Duel of Giants: Bismarck, Napoleon III, and the Origins of the Franco-Prussian War / Edition 1

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The clash of two extraordinary personalities-Otto von Bismarck and Napoleon III-drives this engrossing account of the events leading up to the Franco-Prussian War, one of the most momentous and decisive conflicts in the history of Europe.

An accomplished and eloquent historian, David Wetzel tells how this utterly avoidable war unfolded in the brief, eventful days of July 1870, ushering in an era of power politics that would reach its apocalyptic climax in World War I. Hotheaded militarists, high-minded statesmen, scheming opportunists, impassioned nationalists, and sensationalist newspapers all played their part as the European powers of the era-France, Germany, England, Austria, Spain, Italy, and Russia-jockeyed for advantage. Amidst this swirl of national and personal ambitions Wetzel brings Bismarck, Napoleon III, and their intimate circles to life, depicting for present-day readers the tremendous strains working upon them, their preoccupations, motives, judgments, and their ultimate decisions.

Indispensable reading for every student of the nineteenth century, A Duel of Giants offers a wealth of telling detail drawn from personal memoirs, official records, cabinet minutes, journalistic accounts, private notes, and public statements, presented in dramatic and enjoyable style.

Author Biography: David Wetzel is the author of The Diplomacy of the Crimean War, editor of From the Berlin Museum to the Berlin Wall, and, with Theodore S. Hamerow, of International Politics and German History. He works in the administration of the University of California, Berkeley.

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Editorial Reviews

Publishers Weekly
Despite the title, the Prussian minister-president and the nephew of the first Napoleon have minor roles in abetting the war that would topple the emperor and unify Germany. The aging Napoleon III, after 22 years in power, was slipping. As the succession crisis in Spain (the ostensible cause of the war) played out, Bismarck was vacationing at his isolated estate in Pomerania. Wetzel's (The Diplomacy of the Crimean War) hero is William I of Prussia, who ultimately was willing to dissuade an ambitious young relative, Prince Leopold of Hohenzollern-Sigmaringen, from accepting the Spanish throne. Hotheaded French ministers had feared that Hohenzollerns might be on both major borders. France had its own candidate, a son of the discredited former French king Louis Philippe, but he hadn't a chance. What the opportunistic foreign minister, the Duc de Gramont, wanted was to have William I back down, and to disavow any future intention to propose Leopold. The king bridled at that indignity. Napoleon, incited by a chauvinist press and clamoring ministers seeing war as a way to prevent Prussia from absorbing such south Germany states as Bavaria, acted against his interests. He needed time to salvage his economy and to survive into the young manhood of his only child. He would have neither. His army was inept and the Prussians were professionals. Wetzel closes his complete narrative with the French declaration of war, after which his "duel" would begin but not in these pages. Napoleon would be taken prisoner and die soon after in exile in England. Prussia would absorb the German states on the sidelines and William would become emperor of Germany. Bismarck would be acclaimed as the clever statesman whohoodwinked France into a losing war. The losing French politicians would write self-serving memoirs. The pages on the Spanish succession are boringly complex and the tangled negotiations leading up to the war will interest only specialists in the period. 13 illus. (Oct.) Copyright 2001 Cahners Business Information.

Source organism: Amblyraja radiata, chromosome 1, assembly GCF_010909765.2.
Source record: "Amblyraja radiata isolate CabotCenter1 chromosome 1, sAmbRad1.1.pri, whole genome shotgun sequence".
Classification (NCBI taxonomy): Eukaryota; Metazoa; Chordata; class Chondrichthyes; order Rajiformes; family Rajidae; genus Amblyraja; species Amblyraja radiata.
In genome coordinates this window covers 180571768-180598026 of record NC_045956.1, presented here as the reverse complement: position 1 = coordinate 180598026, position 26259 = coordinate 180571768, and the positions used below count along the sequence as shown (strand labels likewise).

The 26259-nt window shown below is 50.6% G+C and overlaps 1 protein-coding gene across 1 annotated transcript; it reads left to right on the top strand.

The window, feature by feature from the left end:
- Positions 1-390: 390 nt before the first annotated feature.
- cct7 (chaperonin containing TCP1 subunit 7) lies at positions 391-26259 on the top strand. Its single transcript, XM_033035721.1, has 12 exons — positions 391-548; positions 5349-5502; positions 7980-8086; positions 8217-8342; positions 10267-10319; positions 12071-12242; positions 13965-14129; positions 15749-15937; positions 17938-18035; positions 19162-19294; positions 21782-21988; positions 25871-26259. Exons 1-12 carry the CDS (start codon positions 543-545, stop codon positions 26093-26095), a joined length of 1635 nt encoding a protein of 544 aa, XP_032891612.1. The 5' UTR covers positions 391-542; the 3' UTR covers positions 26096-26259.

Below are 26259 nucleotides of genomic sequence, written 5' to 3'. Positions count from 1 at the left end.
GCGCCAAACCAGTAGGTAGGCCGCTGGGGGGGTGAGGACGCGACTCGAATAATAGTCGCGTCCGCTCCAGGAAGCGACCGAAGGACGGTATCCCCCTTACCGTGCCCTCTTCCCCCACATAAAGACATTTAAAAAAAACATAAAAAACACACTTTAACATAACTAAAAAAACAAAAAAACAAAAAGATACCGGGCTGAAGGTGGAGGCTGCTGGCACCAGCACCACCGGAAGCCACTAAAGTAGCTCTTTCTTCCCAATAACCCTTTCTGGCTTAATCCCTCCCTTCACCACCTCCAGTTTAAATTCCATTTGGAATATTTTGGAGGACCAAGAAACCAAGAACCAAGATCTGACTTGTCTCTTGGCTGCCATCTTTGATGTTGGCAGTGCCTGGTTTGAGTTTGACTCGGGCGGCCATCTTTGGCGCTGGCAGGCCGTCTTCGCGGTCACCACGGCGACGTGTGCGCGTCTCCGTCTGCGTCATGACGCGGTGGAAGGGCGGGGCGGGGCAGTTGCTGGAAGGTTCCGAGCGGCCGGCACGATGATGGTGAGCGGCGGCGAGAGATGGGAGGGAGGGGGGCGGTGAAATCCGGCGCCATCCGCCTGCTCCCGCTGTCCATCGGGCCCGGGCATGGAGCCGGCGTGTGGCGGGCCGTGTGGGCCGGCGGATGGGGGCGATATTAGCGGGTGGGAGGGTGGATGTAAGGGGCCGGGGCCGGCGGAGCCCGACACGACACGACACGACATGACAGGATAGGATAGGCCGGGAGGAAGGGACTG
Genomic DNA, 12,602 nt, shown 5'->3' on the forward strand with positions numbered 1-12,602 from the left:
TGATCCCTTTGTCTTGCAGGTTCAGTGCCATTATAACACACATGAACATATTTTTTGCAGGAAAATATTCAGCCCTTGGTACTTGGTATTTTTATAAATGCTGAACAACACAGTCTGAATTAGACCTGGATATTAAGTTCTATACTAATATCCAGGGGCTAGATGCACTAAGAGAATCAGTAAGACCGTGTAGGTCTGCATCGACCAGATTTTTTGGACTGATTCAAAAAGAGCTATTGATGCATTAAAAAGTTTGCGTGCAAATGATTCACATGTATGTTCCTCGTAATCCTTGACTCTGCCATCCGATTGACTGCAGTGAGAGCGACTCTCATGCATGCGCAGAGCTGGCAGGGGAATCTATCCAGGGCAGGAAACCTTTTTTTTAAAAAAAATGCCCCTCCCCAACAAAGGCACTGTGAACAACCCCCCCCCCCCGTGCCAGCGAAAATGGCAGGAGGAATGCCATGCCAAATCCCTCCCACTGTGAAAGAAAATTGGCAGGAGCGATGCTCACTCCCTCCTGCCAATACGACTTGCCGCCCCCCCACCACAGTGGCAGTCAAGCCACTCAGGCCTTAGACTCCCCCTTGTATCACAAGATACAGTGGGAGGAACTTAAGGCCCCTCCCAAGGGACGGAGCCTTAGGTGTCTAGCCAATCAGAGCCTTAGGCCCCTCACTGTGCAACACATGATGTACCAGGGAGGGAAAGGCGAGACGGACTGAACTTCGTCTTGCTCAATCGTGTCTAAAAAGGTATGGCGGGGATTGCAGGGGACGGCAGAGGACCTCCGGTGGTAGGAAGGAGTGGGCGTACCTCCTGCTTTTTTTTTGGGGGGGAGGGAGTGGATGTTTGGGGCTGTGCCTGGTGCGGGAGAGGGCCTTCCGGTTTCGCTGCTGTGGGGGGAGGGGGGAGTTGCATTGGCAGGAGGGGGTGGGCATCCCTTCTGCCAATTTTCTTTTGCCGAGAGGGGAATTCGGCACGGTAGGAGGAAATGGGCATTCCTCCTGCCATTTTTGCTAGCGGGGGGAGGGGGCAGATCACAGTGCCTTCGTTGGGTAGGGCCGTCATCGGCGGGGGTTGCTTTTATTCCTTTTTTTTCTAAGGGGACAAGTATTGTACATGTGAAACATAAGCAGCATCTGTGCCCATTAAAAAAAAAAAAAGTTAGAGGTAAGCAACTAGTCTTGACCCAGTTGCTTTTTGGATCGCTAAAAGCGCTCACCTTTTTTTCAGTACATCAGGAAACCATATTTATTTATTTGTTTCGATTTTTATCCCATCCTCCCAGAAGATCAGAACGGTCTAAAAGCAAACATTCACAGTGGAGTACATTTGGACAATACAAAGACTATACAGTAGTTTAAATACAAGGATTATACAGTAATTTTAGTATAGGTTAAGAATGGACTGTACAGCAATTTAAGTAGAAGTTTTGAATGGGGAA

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Product Details

  • ISBN-13: 9780299174941
  • Publisher: University of Wisconsin Press
  • Publication date: 8/28/2003
  • Edition description: 1
  • Edition number: 1
  • Pages: 244
  • Sales rank: 1,042,732
  • Product dimensions: 6.00 (w) x 9.00 (h) x 0.70 (d)

Table of Contents

Illustrations ix
Preface xi
Acknowledgments xv
1. A Bit about Personalities 3
2. Napoleon III and the Spanish Revolution of 1868 37
3. Bismarck and the Hohenzollern Candidacy 63
4. The Negotiations at Ems 95
5. The French Declaration of War 138
Notes 183
Bibliographical Essay 198
Index 237
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